How To Protect Your Vehicle!
Posted on Oct 30th, 2023
Thieves are still active in stealing catalytic converters around Lenexa. This is primarily occurring at businesses that have fleet vehicles parked on-site overnight. We have also seen a slight increase in personal vehicles being targeted.
Stealing a catalytic converter only takes a few seconds but can be expensive to replace and costs businesses valuable time while their fleet vehicles are out of service. Here are few tips to help combat this crime.
Park fleet vehicles in a well-lit area of the property. If possible, park inside a garage or gated area.
Install exterior camera systems, and have them point to the property entrances, exits and the areas where fleet vehicles park overnight.
If you have an existing camera system, be sure that it is functional.
Avoid parking multiple vehicles side by side. Instead, space them out with at least one parking stall between each. This reduces the hiding areas for thieves between vehicles and increases their effort in moving from vehicle to vehicle.
Use heat-resistant spray paint and stencils to create identifiers specific to your company on your catalytic converters. This could include company name, initials, last four digits of the vehicle’s VIN or some other unique marking. This marking could serve as a deterrent to potential thieves, or, in the event the catalytic converter is stolen, can help identify it as such to scrap yards or other law enforcement. Check with your local mechanic or muffler shop, as some provide this catalytic converter marking service.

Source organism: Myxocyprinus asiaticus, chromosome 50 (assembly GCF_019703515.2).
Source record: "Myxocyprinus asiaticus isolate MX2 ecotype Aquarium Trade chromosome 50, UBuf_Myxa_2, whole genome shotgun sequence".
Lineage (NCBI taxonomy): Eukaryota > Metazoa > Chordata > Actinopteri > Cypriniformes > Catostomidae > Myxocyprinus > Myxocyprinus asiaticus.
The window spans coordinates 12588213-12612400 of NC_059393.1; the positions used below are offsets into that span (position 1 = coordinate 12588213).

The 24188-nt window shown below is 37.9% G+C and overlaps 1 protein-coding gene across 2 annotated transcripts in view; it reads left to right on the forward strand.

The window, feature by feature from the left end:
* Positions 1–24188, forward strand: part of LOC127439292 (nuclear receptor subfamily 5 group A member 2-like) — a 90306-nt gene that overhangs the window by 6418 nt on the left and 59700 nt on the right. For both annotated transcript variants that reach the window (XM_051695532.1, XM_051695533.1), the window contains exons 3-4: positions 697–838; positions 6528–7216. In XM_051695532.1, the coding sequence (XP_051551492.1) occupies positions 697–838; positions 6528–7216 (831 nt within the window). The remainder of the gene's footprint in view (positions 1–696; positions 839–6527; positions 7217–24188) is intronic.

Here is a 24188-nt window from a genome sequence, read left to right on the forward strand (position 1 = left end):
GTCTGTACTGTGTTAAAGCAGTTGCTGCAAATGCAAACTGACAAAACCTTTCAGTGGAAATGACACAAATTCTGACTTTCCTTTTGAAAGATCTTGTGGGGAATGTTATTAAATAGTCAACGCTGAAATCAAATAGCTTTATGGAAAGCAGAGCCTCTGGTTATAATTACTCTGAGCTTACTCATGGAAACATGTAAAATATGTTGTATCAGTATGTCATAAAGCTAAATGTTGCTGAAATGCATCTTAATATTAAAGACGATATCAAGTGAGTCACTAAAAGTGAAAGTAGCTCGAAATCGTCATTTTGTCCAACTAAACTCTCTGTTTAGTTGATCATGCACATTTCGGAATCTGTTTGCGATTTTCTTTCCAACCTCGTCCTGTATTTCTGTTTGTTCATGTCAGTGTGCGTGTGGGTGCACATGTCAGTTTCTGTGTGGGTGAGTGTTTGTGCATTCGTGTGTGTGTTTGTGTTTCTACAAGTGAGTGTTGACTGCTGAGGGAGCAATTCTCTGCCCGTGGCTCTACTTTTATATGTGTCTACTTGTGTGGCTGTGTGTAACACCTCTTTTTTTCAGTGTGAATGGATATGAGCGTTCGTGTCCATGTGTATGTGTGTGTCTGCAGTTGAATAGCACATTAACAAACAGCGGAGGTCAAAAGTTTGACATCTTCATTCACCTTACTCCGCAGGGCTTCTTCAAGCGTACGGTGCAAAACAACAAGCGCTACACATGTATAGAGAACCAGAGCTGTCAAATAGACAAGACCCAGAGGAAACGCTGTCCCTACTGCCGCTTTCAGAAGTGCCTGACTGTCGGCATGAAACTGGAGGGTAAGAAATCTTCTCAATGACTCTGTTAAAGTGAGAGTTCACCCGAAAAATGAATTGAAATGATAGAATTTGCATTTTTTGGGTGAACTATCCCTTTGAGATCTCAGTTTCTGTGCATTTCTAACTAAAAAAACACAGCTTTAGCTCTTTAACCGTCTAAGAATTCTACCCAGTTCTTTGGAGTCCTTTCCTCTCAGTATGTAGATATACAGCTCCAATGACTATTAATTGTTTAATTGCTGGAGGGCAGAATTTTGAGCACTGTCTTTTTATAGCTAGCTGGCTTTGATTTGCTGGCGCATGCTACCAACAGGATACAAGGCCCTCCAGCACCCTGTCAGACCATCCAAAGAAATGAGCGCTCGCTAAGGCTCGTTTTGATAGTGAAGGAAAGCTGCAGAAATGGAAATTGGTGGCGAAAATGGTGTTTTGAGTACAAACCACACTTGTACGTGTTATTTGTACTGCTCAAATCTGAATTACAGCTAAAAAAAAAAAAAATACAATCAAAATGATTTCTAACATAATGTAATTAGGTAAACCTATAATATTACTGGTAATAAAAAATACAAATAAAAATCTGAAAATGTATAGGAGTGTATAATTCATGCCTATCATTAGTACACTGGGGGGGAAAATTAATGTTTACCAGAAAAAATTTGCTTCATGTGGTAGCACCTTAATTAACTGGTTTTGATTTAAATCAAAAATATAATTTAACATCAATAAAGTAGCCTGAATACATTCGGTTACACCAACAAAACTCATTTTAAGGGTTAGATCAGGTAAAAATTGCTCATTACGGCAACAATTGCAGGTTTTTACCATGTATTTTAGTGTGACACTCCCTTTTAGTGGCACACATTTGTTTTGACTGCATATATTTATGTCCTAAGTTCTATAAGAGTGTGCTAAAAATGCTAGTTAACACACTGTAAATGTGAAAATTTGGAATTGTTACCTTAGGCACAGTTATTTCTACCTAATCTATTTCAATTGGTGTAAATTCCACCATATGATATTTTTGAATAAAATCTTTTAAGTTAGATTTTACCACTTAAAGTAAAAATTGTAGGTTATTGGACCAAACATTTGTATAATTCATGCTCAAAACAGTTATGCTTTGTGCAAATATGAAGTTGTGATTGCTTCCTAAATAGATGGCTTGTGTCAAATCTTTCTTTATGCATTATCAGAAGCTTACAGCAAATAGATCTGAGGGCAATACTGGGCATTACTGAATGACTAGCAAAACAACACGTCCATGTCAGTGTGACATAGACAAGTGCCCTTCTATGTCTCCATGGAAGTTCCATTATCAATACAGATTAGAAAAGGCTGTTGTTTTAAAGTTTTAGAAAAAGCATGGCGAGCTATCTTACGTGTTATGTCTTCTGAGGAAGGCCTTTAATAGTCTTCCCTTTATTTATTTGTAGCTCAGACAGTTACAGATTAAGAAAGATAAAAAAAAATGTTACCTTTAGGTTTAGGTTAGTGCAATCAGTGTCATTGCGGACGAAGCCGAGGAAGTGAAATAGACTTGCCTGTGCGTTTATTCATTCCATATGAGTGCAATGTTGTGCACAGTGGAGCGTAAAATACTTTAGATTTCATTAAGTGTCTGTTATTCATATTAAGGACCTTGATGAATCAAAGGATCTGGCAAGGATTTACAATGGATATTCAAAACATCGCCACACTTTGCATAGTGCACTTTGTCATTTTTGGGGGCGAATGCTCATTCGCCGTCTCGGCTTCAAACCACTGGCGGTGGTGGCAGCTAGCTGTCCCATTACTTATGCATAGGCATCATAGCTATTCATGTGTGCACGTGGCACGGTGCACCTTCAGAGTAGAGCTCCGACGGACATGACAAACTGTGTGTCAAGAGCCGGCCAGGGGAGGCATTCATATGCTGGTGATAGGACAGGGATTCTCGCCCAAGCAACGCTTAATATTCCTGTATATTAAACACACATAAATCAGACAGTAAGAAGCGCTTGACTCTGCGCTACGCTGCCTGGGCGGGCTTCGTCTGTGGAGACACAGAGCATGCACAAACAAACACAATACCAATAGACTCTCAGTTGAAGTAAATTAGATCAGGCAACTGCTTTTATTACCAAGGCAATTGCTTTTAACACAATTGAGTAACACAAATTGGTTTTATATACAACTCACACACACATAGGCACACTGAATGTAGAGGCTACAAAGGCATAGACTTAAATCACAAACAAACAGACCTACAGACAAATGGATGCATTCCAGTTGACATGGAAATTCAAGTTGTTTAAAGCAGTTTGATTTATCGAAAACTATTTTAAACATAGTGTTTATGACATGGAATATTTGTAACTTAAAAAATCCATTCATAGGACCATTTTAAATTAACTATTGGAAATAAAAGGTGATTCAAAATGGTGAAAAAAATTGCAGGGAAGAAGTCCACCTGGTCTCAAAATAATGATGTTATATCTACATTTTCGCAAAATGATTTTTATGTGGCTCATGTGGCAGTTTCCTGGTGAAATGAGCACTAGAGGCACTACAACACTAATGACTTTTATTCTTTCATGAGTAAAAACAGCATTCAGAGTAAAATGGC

Check auto parts stores and online retailers for after-market catalytic converter theft deterrent products such as alarms, cages or other locking mechanisms.
Report thefts or attempted thefts as soon as possible to the Lenexa Police Department.
Vehicles that have had their catalytic converter stolen will be extremely loud when started, and the noise will grow louder when pressing the gas pedal. Evidence left behind by thieves could include saw blades, gloves, flashlights and even discarded cigarette butts under or around your fleet vehicles.